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Rep. Lynn Gattis could cash in from KABATA

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April 9, 2013

CONTACT: Zack Fields

(907) 258-3077




Rep. Lynn Gattis could cash in from KABATA

Representative’s family owns land that would become much more valuable from project


ANCHORAGE:  After a legislative audit revealed that taxpayers could be on the hook for up to $1.4 billion dollars as a result of insufficient toll revenue from the Knik Arm Crossing, a land ownership analysis found that at least one state Representative in Juneau could benefit financially from road construction.  The family of Representative Lynn Gattis (R-Wasilla) owns land adjacent to the Knik Arm Crossing approach in Matanuska-Susitna Borough, and would see her land appreciate as a result of substantially increased development value.

“The KABATA boondoggle puts taxpayers on the hook for up to $1.4 billion and it could also enrich a legislator at taxpayer’s expense,” said Mike Wenstrup, Chair of the Alaska Democratic Party.  “This is just the latest example of Republican conflicts of interest in Juneau.”

This project is one of several multi-billion dollar bills that use Alaska taxpayers’ money on behalf of private special interests.  “It is a violation of Owner State principles to socialize the expense of projects while privatizing the profits.  Either private companies take the risk and get the reward, or if the public takes risks then we should benefit when projects succeed,” said Wenstrup.

Representative Gattis has received hundreds of thousands of dollars of state and local money in the past.  While serving as a member of the Mat-Su Borough School Board, she received $65,225 from the Borough to construct a haul road across her property.  That haul road was never constructed, but Gattis did not return the money to Mat-Su taxpayers.  At the time she took $65,225 from Mat-Su Borough, Gattis was using a $630,000 loan from the state.  One of the conditions of the $630,000 loan was that it be used for undeveloped agricultural land, a condition which would have been violated by the haul road.[i]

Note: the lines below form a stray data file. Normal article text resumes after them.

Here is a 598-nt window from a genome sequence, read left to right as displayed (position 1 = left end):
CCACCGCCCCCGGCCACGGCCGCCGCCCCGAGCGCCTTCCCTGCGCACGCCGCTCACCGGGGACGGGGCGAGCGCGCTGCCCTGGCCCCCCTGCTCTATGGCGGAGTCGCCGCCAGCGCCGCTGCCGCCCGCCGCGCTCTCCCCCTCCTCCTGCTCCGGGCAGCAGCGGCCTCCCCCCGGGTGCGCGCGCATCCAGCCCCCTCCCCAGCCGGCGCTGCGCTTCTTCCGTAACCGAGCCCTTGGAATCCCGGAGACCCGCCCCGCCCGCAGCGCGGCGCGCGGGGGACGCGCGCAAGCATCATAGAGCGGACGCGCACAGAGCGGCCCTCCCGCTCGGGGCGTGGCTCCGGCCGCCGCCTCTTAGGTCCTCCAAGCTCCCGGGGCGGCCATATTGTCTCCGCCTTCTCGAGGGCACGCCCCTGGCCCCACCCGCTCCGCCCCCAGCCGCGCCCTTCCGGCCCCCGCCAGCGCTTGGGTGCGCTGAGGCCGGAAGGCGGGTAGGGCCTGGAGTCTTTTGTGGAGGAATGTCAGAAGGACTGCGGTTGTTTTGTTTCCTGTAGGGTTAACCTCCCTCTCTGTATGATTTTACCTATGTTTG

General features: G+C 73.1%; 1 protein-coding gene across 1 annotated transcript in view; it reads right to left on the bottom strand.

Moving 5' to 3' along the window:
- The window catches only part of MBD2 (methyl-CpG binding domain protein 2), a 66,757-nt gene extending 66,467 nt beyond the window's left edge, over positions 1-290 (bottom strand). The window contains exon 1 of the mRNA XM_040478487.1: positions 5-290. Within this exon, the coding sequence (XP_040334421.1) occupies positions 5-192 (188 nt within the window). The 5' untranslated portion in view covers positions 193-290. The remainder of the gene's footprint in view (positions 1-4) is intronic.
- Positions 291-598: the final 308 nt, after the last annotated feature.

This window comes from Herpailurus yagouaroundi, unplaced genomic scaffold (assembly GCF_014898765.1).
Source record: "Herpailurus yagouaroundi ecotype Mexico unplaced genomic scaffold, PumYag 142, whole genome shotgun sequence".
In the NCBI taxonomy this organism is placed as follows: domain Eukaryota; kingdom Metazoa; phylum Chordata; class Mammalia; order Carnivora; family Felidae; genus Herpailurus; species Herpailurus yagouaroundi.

Under the terms of HB 23, Alaska taxpayers would be responsible for covering all of the $1.4 billion in bridge and approach costs which is not covered by tolls.  The legislative audit found that toll revenue would be grossly inadequate to cover costs of the bridge.  However, any toll profits from the bridge would accrue to private contractors, not Alaska taxpayers—a lose-lose proposition for the public.  Today, House Republicans proposed transferring management of KABATA to the Alaska Housing Finance Corporation, but that transfer of managerial responsibility does not address the underlying problem of taxpayer exposure to costs and projected shortfalls in toll revenue.




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